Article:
Read the rest of the story

Keith Keplinger
Keith Keplinger contributor
12/9/14 3:55 p.m.

I just bought a '73 Spifire - It already had the 'Spit/Six' conversion done, including the O/D trans and the better rear suspension, so I considered that a plus in my decision to buy it. Unless you're trying to get rich flipping cars ;-), have fun with them. IMHO.

bosswrench
bosswrench New Reader
12/9/14 4:58 p.m.

Modify the sucker! As long as the owner does not exceed his skill-set in design or actual work, it's his to play with. IMHO anyone that buys a car with resale value in mind deserves everything that happens...

TR8owner
TR8owner HalfDork
12/9/14 7:41 p.m.

The word is not "modifications" but should be termed "improvements". Let's not forget that back in the day you could buy performance parts over the counter at most dealerships and improving your car was actually encouraged. British Leyland is a good example. I hotted up my Mk.III Spitfire on the street before converting it to a race car, all initially with over the counter parts from the dealership using the official factory competition manual.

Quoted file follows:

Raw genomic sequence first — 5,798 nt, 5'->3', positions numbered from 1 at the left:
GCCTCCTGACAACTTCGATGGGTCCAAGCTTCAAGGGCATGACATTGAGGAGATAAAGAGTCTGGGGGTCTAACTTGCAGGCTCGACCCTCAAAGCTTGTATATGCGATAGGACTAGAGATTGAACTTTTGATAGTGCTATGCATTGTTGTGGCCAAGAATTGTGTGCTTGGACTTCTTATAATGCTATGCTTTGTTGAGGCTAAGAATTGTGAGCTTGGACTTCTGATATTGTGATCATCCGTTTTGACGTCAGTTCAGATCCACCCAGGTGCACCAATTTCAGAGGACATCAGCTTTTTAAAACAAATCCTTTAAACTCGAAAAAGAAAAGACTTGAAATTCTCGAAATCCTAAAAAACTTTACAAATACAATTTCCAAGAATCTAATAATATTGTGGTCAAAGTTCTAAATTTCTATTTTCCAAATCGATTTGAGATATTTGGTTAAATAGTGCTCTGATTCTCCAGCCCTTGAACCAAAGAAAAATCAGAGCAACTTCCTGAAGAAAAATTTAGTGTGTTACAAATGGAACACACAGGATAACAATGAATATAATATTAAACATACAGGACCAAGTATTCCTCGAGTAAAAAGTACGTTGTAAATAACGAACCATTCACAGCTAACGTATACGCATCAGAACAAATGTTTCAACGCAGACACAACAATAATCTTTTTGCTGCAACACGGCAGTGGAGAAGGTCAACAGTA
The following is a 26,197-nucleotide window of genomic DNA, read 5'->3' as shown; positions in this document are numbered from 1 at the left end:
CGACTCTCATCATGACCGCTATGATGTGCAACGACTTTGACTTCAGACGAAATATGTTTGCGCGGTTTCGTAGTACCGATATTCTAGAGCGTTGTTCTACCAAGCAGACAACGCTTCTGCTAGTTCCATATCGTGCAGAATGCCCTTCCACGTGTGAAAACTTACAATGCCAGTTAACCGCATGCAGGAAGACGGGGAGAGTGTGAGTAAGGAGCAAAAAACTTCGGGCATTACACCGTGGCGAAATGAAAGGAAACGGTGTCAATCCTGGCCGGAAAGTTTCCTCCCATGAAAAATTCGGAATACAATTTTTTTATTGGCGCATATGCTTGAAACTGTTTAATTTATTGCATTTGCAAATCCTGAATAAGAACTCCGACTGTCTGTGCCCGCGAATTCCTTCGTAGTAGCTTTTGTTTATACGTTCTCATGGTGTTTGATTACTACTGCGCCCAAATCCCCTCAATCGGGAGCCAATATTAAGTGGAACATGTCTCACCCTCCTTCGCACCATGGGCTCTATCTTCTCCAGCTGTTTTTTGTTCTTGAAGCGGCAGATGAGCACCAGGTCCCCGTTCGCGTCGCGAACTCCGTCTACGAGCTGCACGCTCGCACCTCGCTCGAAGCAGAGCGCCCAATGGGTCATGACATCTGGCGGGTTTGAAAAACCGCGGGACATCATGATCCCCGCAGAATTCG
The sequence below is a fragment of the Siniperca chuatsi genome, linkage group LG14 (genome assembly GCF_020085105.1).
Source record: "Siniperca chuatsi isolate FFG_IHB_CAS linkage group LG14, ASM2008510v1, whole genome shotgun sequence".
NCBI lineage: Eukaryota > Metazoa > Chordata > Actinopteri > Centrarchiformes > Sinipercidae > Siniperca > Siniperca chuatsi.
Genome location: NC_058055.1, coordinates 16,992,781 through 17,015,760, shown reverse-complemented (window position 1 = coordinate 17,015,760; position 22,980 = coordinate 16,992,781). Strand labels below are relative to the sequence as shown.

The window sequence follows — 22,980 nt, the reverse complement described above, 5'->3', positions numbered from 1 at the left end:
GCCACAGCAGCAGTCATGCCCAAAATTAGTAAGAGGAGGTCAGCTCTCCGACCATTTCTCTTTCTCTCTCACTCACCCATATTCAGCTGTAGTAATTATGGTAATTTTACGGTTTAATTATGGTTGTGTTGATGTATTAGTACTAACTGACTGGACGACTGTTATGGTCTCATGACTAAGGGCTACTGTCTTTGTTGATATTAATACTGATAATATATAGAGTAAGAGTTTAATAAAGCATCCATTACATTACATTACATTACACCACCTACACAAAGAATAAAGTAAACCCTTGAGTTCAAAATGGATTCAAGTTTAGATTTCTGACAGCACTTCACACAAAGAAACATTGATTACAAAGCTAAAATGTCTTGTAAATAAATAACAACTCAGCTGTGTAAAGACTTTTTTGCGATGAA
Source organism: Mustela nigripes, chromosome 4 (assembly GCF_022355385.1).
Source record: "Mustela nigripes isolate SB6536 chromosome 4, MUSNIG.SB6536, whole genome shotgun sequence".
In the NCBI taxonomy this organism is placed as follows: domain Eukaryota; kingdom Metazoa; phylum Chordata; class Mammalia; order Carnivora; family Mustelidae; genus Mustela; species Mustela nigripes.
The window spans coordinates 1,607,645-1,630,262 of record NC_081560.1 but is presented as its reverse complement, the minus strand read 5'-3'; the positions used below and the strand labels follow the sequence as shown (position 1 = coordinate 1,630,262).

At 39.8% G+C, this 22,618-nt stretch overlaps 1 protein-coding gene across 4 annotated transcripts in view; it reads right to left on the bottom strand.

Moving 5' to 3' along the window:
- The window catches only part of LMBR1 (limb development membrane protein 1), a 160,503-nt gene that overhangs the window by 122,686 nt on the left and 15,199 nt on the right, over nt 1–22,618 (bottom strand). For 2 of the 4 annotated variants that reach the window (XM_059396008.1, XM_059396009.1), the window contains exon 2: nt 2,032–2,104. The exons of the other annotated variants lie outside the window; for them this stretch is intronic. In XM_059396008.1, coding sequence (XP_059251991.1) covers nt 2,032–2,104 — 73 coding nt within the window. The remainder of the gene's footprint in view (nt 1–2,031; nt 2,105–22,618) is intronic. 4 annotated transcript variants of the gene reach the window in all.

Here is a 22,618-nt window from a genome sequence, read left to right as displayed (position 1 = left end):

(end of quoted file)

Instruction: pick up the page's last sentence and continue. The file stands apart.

I'm all for improving stock classics, but absolutely insist that any mods should be period correct. IMHO an improved period correct classic car is a much better car than stock and often more desireable. I'd much rather have a fatted out 1960's 1275 Cooper S than a box stock one. If you're talking about a classic Rolls Royce, then not so much. So it depends on the car. Some cars - mini's, 240Z's, Tigers, etc just are begging to be improved.

I agree about Sunbeam Tigers. Back in the day when I was into them the owners we're a lot of hot rodder types. Nowadays they're much more anal.

All three of my TR8's have been improved BTW.

NOHOME
NOHOME SuperDork
12/10/14 11:14 a.m.

I believe that we are privileged custodians of these cars. I am a staunch supporter of keeping cars 100% original as the day they came from the factory! Hot Rodders are evil!

Oh, wait...I could not even keep a straight face long enough to type the above!